Driving 700km in two days to see Uganda’s critical oil roads project
Kampala, Uganda | RONALD MUSOKE | Allen Kagina, the executive director of the Uganda National Roads Authority (UNRA) is a prayerful woman. She prays at meetings, journeys, meals, and anything. Now, however, she possibly needs prayers more than ever before – for Uganda’s so-called oil roads.
She needs to prepare about 700km of oil roads in 24 months on a lean budget of just US$600 million (Approx. Shs2.2 trillion).
Road projects vary in scope and cost, but the most cited figures claim it usually takes 24 months and about US$50 million to do a 50km road.
The roads Kagina must build are found mainly in the districts of Hoima, Buliisa and Masindi where close to 70% of Uganda’s 6.5 billion of barrels of oil is found. She must acquire land and pay Project Affected Persons (PAPs) and do civil works on 10 roads.
Can Kagina do it cheaper, quicker?
I thought about this recently when Kagina and her team from UNRA took a bunch of journalists; including me, on a spot check of what needs to be done.
We were on day two of our inspection tour when fate threw Kagina’s challenge at us. Imagine a convoy of eight vehicles, about three SUVs, a van, and a few pick-up trucks carrying the police escort, rolling down a really narrow road through a forest.
The road is the 15km Rwera-Kaseeta stretch through Bugoma Forest. We were driving north from the Kingfisher oil field operated by the Chinese firm; China National Offshore Oil Corporation (CNOOC) on the southern tip of Lake Mwitanzige (Albert) in Hoima District when we decided to take the short-cut. It was a big mistake because, as we were winding along the narrow strip of road through the thick tropical rain forest, we came upon a huge truck loaded with tonnes of cement. It had failed to climb the slippery stretch of road, possibly because of its tyres – which appeared worn-out and smooth.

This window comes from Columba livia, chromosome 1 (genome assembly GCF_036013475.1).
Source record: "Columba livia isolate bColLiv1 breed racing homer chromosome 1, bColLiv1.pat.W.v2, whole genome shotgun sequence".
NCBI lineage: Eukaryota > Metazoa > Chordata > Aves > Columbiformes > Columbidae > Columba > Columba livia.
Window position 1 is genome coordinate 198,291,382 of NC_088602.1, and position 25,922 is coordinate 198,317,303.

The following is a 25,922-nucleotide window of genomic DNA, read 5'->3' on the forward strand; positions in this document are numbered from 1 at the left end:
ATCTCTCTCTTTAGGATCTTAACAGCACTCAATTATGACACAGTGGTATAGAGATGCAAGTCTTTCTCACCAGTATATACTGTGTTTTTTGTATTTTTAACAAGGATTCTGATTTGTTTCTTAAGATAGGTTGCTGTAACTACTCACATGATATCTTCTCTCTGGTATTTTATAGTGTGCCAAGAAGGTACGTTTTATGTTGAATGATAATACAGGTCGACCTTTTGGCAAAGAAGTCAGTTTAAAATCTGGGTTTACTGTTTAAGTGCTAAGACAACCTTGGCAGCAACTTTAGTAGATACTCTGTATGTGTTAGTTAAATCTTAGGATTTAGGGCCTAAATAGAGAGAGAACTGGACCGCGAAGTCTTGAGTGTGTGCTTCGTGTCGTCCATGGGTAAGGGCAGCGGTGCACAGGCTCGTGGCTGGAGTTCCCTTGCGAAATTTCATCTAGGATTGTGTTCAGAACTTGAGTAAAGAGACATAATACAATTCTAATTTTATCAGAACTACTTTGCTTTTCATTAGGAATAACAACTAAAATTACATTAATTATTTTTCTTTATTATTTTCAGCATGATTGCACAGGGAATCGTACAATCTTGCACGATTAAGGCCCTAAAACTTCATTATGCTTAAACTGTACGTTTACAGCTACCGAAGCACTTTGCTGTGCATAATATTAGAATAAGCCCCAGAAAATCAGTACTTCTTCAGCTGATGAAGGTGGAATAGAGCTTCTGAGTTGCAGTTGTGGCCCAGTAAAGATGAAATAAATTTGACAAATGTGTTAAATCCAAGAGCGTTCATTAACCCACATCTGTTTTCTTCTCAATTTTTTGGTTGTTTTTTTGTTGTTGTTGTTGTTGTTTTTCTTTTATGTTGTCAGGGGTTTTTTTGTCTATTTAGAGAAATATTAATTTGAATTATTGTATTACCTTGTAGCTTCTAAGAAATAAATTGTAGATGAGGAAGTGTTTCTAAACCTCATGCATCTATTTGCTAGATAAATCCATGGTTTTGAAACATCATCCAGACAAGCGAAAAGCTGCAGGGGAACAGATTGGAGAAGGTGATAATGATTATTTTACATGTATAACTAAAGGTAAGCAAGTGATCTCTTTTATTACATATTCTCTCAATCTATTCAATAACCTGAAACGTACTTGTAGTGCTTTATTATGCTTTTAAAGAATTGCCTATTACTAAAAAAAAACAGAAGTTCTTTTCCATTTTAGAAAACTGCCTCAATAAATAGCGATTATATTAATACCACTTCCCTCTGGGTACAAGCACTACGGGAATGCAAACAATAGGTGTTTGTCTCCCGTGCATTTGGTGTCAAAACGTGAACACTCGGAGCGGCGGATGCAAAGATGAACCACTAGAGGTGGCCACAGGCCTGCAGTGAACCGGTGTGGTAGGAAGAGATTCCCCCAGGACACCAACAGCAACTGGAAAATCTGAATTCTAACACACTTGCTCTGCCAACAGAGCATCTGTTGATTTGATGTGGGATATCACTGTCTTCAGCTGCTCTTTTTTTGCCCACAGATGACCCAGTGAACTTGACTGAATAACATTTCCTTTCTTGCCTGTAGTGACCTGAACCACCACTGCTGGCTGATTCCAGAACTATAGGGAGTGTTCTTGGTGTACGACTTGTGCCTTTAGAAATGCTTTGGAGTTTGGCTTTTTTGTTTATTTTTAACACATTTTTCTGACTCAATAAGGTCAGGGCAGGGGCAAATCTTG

The truck’s diminutive middle-aged driver said he had spent the past two days stuck at the spot. We offered to help, really hoping we could create a way for our convoy to pass. But after about 15 minutes of failure and the threat of a tropical downpour, we abandoned the hapless driver and backtracked and took a longer route of about 40kms.
This is one practical example of what a senior official of CNOOC at Kingfisher had earlier told us when he spoke about the importance of the roads that Kagina has to construct.
“Oil companies cannot do oil and gas operations without roads,” he said, “Roads are one of the most critical in oil and gas operations.
“For every hour you lose, there are a lot of standby fees charged which could run into tens of thousands of dollars; which is why you need good roads.”
The roads Kagina is to build were prioritized in early 2016 as the primary mode of transport to move up to 12 million tonnes of materials to the Albertine region where a joint venture of oil companies—the Chinese firm, CNOOC, France’s Total and the Irish company, Tullow— are to build critical oil production infrastructure.
The oil companies asked the government to ensure a reliable two-way all weather road system from the Indian Ocean coast to the Lake Albert region to transport an estimated 12 million tonnes of often heavy and often out of gauge equipment and materials that the projects require.
The oil companies have made plans based on the logistics infrastructure available, mainly road. They have, for instance, designed a logistics envelope based on the most feasible freight dimensions (length of 25m, width of 5m and height of 4.7m and weight of at least 120 tonnes).
They are currently concentrating on designs of what needs to be built, technically called the Front End Engineering Design (FEED), including designs and compilations of requirements for central processing facilities, feeder pipelines, and the crude export pipelines. The FEED studies for the oil pipeline and the CPFs are nearing completion.
Some of the internationally sourced materials will come via Mombasa along the northern corridor, via eastern Uganda, move northwards and take a turn at Tangi into Murchison Falls Park to Para, Buliisa, onto Masindi and finally to Hoima.